Nigel Farage is co-founder and long-serving leader of the UK Independence Party (UKIP). He was the face of the successful campaign to take the UK out of the European Union in the 2016 Brexit referendum, positioning the referendum as the start of a global populist wave against the political establishment.
Farage has been a Member of the European Parliament for South East England since 1999 and co-chairs the Europe of Freedom and Direct Democracy Group. He has been noted for his sometimes controversial speeches in the European Parliament and his strong criticism of the euro currency.
In September 2016, Farage stepped down as leader of UKIP after 15 years. Writing in The Spectator, the journalist Rod Liddle described Farage as ‘the most important British politician of the last decade and the most successful’. Farage has become the great “disruptor” of British and European politics and is widely consulted for his views on the changing nature of western politics. He was shortlisted for TIME Magazine’s 2016 Person of the Year, but was beaten by Donald Trump. He won the Lifetime Achievement Award at the Spectator’s 2016 Awards. He has formed a close personal relationship with President Trump having spoken at his election rally in Mississippi. He was ranked second in The Daily Telegraph’s Top 100 most influential right-wingers poll in 2013, behind Prime Minister David Cameron, he was also named “Briton of the Year” by The Times in 2014.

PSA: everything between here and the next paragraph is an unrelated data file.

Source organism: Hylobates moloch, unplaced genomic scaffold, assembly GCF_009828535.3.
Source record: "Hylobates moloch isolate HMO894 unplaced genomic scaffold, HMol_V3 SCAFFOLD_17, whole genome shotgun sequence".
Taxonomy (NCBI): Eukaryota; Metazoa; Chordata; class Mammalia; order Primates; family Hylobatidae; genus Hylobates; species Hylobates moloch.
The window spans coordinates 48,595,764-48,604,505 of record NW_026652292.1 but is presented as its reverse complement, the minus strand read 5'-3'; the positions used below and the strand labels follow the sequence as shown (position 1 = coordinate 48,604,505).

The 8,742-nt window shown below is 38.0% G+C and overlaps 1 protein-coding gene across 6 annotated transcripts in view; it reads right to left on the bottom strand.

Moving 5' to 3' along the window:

In 2010, Farage published a memoir, entitled Fighting Bull (Flying Free), outlining the founding of UKIP and his personal and political life. A second book, The Purple Revolution: The Year That Changed Everything, was released in 2015.